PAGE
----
they're going to have to get investors that back mortgage-backed bonds, they're going to get them on board, who does the refinancing, the banks of this country and will the taxpayers have to put money out. taxpayers aren't going to want to put money out. they've had a lot of plans, this is one that is being discussed, and again, it looks good on the surface but the execution is the key here, because the government is going to have to get a lot of different parties involved, including the regulator, fannie and freddie. martha: it's in everybody's interest to allow it to hit bottom, so if you allow people to stay in their homes, real quick, on this rental idea, letting people stay in their home and rent the home, basically -- >> that is the first big idea we got, and they're trying to come up with something, that would be the government going in, buying these foreclosed properties, renovating them, renting them out, then probably having to hold on to them for a couple of years to get an income stream. is the government the right group, though, to do that?
they've always underestimate -- always overestimated who the plans would help. martha: all right, we'll see if this works. thanks, cheryl. gregg: some unconfirmed reports that libyan rebels could be closing in on moammar qaddafi. we're going to get the latest from the pentagon. martha: big stories today. then you've got hurricane irene, kicking up speed now, the bahamas getting battered, north carolina is batoning down the hatches now. we have more on the storm's track, right after this. you're missing that part of your life that just fulfills you. ♪ [ male announcer ] for us at humana, relationships matter too. the better we know you, the better we can help you choose the right medicare plan. that's why humana agents sit down with you to figure out your medicare options. and we have nurses you can call anytime, even at 3 a.m.
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martha: big, big story at this hour and that of course, is irene, now, a swirling buzzsaw over the bahamas, at this hour, slicing a path across the caribbean heading for american soil, and is now a category-3 storm, barrelling towards the eastern seaboard. threatening a direct hit, north carolina looks like the first place in the united states that it will make landfall, and that would be the first major hurricane to hit the northeast in 20 years. so, brace yourselves, folks, we have a brand new hour of
"america's newsroom," lots to report, lots of stories popping, i'm martha maccallum, we are glad you are here. gregg: i'm gregg jarrett in for bill hemmer, folks across the carolinas bracing for tornado force winds and torrential rain and long island could see the first hit since gloria,, in 198. martha: here's the scene in cuba, as the storm, nearly 600 miles wide, the storm, bears down on a 2,000 mile stretch of american soil, in the coming 48 hours or so and we have team fox coverage for you. rick levin that you mean is live in new york city where mayor bloomberg has been talking about preparation and we also want to check back in with phil keating and see how he is doing. we have been watching him hold on over the course of the morning as irene batters the bahamas. how is it going? >> reporter: well, martha, it was a whirly-gig of wind ferocity this morning and the winds died done a little bit in nassau as the aye iseye is 70 m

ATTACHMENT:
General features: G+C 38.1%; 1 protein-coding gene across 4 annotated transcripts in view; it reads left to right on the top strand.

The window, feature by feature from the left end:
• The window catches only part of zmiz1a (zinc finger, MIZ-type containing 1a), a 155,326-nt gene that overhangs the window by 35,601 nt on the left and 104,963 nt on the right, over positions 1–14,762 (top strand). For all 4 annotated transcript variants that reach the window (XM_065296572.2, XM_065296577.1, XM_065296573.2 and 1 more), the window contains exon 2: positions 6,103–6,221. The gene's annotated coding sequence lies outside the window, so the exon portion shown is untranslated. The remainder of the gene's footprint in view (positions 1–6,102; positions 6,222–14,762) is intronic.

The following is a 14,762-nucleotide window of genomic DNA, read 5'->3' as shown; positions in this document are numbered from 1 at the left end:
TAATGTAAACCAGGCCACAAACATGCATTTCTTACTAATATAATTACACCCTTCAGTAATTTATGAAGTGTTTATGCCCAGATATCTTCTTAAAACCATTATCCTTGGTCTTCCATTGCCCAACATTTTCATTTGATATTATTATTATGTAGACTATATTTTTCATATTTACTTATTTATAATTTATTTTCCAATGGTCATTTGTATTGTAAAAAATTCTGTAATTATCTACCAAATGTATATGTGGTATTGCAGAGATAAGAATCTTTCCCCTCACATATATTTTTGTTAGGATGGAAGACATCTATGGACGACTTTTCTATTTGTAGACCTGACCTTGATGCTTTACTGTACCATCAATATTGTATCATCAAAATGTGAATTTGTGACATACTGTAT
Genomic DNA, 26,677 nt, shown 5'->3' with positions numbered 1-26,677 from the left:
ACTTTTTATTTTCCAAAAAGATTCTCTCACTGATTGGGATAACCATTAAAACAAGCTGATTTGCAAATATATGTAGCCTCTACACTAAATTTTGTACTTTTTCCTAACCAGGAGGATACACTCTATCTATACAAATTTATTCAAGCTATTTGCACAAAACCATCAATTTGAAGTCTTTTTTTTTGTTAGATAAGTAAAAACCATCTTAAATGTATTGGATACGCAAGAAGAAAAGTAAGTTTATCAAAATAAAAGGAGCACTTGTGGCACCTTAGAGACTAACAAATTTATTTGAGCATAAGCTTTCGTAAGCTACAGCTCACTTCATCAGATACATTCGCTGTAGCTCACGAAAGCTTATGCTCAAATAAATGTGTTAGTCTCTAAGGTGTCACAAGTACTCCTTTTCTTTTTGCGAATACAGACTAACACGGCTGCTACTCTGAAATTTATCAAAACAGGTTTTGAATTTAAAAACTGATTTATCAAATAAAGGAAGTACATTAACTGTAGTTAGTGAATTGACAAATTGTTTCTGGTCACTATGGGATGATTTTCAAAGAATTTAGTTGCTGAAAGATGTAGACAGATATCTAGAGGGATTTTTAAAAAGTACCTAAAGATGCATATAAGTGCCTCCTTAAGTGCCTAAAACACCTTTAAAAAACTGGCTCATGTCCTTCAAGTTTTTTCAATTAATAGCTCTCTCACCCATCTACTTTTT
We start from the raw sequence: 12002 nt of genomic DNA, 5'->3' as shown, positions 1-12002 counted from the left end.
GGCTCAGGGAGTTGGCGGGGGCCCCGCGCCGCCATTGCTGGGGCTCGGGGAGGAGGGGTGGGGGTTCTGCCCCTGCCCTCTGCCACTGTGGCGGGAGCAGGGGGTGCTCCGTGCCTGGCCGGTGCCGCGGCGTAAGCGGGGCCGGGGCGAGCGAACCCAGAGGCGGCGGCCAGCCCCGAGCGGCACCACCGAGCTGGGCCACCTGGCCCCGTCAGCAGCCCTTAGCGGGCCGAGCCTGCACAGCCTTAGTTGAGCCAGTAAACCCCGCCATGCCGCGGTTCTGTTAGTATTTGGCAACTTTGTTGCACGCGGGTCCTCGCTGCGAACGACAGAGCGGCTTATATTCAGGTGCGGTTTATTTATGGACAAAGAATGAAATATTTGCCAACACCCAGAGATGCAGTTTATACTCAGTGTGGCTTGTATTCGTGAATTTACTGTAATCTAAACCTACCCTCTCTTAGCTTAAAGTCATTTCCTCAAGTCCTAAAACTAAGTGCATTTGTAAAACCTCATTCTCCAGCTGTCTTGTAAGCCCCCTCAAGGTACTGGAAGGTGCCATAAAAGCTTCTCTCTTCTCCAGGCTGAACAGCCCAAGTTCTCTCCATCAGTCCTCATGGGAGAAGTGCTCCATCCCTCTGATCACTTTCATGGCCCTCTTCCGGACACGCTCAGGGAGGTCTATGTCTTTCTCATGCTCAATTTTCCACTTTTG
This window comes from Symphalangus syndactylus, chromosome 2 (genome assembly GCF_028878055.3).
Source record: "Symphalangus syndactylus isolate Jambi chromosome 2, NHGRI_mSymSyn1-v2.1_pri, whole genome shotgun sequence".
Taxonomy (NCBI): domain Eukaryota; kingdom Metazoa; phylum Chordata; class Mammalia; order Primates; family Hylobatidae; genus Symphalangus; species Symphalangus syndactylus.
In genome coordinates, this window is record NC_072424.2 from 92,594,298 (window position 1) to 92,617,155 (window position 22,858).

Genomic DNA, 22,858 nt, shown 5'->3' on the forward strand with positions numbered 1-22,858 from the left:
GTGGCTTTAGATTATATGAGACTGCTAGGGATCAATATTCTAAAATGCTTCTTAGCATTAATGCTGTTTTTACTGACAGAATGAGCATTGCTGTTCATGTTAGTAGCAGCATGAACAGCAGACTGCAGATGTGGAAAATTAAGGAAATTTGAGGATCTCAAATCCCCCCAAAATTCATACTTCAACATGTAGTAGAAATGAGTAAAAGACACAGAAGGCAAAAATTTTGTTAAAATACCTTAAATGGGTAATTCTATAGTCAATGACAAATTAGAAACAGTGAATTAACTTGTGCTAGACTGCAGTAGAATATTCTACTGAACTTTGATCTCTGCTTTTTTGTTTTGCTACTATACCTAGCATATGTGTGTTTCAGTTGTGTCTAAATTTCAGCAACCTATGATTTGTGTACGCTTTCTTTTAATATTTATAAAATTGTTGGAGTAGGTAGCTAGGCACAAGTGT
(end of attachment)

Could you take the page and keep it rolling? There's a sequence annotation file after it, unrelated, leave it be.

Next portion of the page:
away from nassau, in the northeast direction and is moving 12 mile-an-hour march towards the u.s. coastline. and pan around the island, on video stream, through the internet, there is a little bit of break-up and we'll pan slowly as we do this. this is the beach, desolate, wind-swept all day long, furniture strewn about and we watched a lot of the thatched roofs and thatched umbrellas, moving around and they did a good job of moving everything in yesterday, the staff of the sheridan hotel, but for all the tourists stuck in nassau because they couldn't get out of the island because the airport closed at 2:00, well, they are basically just hunkering down, and, riding it out, at this point. we are getting reports that in and around downtown nassau, the nation's capitol, there are power outages and power lines down, blocking roadways and
making some inaccessible and as far that's storm surge, which predicted 7 to 11 feet, at least on this beach, right here, cable beach, just west of downtown nassau, we -- i think the waves and the surge has really mellowed out over the past couple of hours. so, right now, the northwestern bahamas, those are really getting the lashing pounding of the bands and the eye of the storm and then, of course, the cat-3, producing 115 mile-per-hour winds, could actually grow into a category-4, before approaching the coastline of the carolinas, back to you, martha. martha: we have been watching the storm go through there, across phil keating's area and now is moving a little beyond where he is, the worst of it. a tiny strip of sand, 20 miles off of the coast of the mainland, not where you want to be, necessarily when winds are 115 miles per hour and 5 foot